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If beer is your poison, pay serious attention to Druggists (119 Tyrwhitt Road). The list of brews changes weekly, with a depth of 23 international craft beers on tap at any point in time. I personally love dark beers and find the milk stout here extremely quaffable. The ballast of roast coffee and malt chocolate turn up at the edges to introduce aroma and flavour without compromising on creaminess. A limited edition brew, ‘F***- Art, Let’s Dance On Plums’ is an aptly named Belgian style tipple that sounds as coolly individual as it tastes. Dry-hopped with citrus-punching American hops and given the Danish twist of flaked oats before being barrel-aged with plums, this is one virtuous beer with a distinct sense of self.

Off The Grid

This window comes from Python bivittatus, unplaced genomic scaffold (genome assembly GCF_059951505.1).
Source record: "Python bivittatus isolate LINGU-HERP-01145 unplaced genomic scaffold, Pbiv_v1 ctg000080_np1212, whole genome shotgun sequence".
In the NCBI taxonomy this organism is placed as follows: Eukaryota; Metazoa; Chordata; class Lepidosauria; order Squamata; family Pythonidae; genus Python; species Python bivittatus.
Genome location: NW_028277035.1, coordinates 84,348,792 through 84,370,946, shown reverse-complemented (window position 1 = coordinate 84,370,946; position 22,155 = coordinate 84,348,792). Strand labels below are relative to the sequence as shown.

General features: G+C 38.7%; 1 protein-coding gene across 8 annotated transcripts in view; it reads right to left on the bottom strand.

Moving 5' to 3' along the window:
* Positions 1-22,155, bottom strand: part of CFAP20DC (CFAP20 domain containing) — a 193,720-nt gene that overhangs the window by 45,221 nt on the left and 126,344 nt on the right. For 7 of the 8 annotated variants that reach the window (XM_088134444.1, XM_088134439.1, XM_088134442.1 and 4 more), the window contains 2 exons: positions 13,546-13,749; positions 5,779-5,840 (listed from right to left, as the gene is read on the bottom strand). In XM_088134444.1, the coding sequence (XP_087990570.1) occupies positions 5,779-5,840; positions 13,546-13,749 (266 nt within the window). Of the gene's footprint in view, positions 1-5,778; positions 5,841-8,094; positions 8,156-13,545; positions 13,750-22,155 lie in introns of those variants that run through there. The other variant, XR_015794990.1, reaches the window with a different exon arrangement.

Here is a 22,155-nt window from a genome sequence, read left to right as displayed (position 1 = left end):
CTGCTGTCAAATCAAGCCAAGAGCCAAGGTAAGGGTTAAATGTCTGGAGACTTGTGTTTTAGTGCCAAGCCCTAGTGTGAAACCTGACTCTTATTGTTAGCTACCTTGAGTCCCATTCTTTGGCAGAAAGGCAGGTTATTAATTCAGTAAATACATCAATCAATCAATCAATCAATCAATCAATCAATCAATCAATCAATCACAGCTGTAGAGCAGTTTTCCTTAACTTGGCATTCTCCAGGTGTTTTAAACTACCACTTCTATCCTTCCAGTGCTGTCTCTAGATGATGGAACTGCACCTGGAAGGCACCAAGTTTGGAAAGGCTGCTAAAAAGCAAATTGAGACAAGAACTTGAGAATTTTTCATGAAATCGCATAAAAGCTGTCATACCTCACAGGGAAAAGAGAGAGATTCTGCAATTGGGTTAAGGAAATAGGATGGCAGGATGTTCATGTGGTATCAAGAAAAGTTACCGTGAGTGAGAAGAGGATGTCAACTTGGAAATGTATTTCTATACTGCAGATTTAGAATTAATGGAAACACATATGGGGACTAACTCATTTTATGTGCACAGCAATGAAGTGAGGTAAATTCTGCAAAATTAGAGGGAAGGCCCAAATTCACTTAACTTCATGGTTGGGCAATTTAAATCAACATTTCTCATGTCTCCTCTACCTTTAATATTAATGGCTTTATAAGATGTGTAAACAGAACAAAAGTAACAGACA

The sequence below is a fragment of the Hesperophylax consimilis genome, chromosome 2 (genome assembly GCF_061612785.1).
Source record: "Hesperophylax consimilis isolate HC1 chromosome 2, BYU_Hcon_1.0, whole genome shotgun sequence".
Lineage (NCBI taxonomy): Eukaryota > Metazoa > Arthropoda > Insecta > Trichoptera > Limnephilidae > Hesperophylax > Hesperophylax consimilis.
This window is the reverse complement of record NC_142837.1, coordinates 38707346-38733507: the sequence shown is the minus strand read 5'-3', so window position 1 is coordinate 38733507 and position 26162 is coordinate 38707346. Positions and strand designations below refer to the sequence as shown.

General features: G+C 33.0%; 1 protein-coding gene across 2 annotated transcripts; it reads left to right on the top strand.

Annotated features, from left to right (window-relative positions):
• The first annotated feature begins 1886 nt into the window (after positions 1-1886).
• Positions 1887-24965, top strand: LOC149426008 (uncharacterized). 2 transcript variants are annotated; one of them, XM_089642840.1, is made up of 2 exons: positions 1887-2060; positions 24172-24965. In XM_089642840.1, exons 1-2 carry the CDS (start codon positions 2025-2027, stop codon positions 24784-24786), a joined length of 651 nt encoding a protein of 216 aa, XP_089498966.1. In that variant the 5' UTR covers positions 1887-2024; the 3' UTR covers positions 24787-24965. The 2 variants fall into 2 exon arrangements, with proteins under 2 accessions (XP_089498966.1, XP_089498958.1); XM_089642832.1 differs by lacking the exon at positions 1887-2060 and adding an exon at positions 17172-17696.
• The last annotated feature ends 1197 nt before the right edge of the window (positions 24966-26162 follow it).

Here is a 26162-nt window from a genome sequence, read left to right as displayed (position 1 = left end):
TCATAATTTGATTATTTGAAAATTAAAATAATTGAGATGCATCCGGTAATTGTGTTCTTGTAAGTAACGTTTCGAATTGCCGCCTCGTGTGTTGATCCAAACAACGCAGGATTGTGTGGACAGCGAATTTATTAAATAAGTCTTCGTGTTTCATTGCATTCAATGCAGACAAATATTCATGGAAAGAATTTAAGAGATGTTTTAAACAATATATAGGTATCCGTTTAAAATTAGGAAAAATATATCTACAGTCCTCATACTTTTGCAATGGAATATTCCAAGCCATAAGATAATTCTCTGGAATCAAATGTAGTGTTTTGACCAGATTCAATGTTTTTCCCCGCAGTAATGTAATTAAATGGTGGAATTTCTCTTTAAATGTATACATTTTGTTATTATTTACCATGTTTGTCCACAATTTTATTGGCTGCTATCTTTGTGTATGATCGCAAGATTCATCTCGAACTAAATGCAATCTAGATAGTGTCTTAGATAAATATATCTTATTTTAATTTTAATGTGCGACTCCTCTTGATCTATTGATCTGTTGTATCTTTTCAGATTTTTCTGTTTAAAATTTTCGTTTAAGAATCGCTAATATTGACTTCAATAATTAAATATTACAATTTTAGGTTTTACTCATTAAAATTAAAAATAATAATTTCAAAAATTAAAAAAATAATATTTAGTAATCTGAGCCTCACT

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Also located in this dynamic area is SingJazz Club (101 Jalan Sultan), one of the best spots for live jazz performances in town, featuring renowned local musicians. These include world-acclaimed jazz pianist Jeremy Monteiro, souk funk jazz band The Steve McQueens, as well as shows by soul jazz vocalist Maya Nova and jazz saxophonist Nicole Duffell. What I appreciate about the music here is the gentle ebb and flow of each arrangement, seamlessly bringing you from one genre to another without losing momentum. Performances begin at 10pm (but the stage really starts swinging at 11pm), so if you’re early, head over to alfresco bar FRESH! at level two for groovy 90s tunes and stunning tiki cocktails. I recommend the bright and floral ‘Jungle Bird,’ based on Mount Gay Eclipse rum, or the ‘Corn & Oil V2.0,’ that incorporates Gosling’s Black Seal rum and Don Julio Reposado tequila for complex layers of thickly sweet dark rum, citrus notes and burnt butterscotch.